Video Rock-Consuming Organisms Alter Views of Life Processes

Scientists thought they knew much about how life works, until a discovery more than two decades ago challenged conventional beliefs. Scientists found that there are organisms that breathe rocks. And it is only recently that the scientific community is accepting that there are organisms that could get energy out of rocks. Correspondent Elizabeth Lee reports.
Video

Video Paris Attacks Highlight Global Weapons Black Market

As law enforcement officials piece together how the Paris and Belgian terror cells carried out their recent attacks, questions are being asked about how they obtained military grade assault weapons - which are illegal in the European Union. As VOA's Jeff Swicord reports, experts say there is a very active worldwide black market for these weapons, and criminals and terrorists are buying.
Video

Video Activists Accuse China of Targeting Religious Freedom

The U.S.-based Chinese religious rights group ChinaAid says 2014 was the worst year for religious freedom in China since the end of the Cultural Revolution. As Ye Fan reports, activists say Beijing has been tightening religious controls ever since Chinese leader Xi Jinping came to office. Hu Wei narrates.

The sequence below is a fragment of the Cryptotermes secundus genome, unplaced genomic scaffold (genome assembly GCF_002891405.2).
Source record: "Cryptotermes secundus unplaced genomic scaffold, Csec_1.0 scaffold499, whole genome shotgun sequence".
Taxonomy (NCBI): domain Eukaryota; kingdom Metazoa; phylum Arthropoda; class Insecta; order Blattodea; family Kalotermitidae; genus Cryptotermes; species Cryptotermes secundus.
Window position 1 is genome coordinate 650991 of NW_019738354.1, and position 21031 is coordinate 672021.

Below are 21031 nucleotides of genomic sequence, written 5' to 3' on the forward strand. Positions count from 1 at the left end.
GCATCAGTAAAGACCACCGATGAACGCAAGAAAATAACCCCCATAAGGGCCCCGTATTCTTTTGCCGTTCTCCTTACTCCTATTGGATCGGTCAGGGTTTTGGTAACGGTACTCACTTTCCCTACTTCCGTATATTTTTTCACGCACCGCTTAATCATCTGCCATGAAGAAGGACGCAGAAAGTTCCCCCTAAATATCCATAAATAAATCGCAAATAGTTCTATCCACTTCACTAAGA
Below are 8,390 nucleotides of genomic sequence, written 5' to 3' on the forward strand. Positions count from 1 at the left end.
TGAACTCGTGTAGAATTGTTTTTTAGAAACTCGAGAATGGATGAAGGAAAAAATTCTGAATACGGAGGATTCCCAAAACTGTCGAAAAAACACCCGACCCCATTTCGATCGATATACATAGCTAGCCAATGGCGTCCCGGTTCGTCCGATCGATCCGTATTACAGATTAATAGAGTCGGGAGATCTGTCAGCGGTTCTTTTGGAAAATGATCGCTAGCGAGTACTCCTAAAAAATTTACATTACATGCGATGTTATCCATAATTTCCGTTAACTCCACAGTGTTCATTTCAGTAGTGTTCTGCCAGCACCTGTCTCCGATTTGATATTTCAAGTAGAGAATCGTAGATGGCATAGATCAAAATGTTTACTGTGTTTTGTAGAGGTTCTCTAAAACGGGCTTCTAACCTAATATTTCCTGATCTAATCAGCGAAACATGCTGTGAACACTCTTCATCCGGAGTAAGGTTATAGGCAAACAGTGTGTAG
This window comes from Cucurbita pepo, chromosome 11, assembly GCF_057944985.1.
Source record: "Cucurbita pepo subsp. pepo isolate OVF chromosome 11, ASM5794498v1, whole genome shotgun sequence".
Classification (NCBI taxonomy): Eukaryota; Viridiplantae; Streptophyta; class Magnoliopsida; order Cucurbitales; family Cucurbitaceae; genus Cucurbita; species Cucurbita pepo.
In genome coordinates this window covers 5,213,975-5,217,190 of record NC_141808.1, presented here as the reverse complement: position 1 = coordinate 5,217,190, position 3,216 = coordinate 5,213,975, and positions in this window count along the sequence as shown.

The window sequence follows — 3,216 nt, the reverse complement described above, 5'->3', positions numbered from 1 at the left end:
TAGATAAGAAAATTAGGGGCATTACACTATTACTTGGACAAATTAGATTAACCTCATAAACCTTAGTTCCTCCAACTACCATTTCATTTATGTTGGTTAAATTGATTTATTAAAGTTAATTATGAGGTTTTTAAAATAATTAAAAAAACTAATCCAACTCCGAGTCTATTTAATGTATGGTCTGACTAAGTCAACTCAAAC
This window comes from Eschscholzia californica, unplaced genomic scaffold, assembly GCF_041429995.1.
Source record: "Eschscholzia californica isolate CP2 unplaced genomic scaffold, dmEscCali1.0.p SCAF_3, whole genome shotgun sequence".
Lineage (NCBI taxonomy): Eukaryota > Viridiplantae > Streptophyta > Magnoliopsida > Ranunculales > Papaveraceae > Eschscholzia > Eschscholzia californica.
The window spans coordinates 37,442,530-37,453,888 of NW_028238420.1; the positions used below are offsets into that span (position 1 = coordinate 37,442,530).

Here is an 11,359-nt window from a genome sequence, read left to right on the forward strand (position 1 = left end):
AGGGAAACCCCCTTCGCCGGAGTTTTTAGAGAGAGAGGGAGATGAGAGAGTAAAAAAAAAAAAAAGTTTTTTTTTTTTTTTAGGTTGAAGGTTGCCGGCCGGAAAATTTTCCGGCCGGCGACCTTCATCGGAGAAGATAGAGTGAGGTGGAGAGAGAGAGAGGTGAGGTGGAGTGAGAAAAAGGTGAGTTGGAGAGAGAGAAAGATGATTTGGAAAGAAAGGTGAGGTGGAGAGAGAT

Video

Video Super Bowl Ads Compete for Eyes on TV, Web

Super Bowl Sunday (Feb. 1) is about more than just the NFL's American football championship and big parties to watch the game. Viewers also tune in for the world famous commercials that send Facebook and Twitter abuzz. Daniela Schrier reports on the social media rewards for America’s priciest advertising.
Video

Video Theologians Cast Doubt on Morality of Drone Strikes

In 2006, stirred by photos of U.S. soldiers mistreating Iraqi prisoners, a group of American faith leaders and academics launched the National Religious Campaign Against Torture. It played an important role in getting Congress to investigate, and the president to ban, torture. VOA's Jerome Socolovsky reports.
Video

Video Freedom on Decline Worldwide, Report Says

The state of global freedom declined for the ninth consecutive year in 2014, according to global watchdog Freedom House's annual report released Wednesday. VOA's William Gallo has more.
Video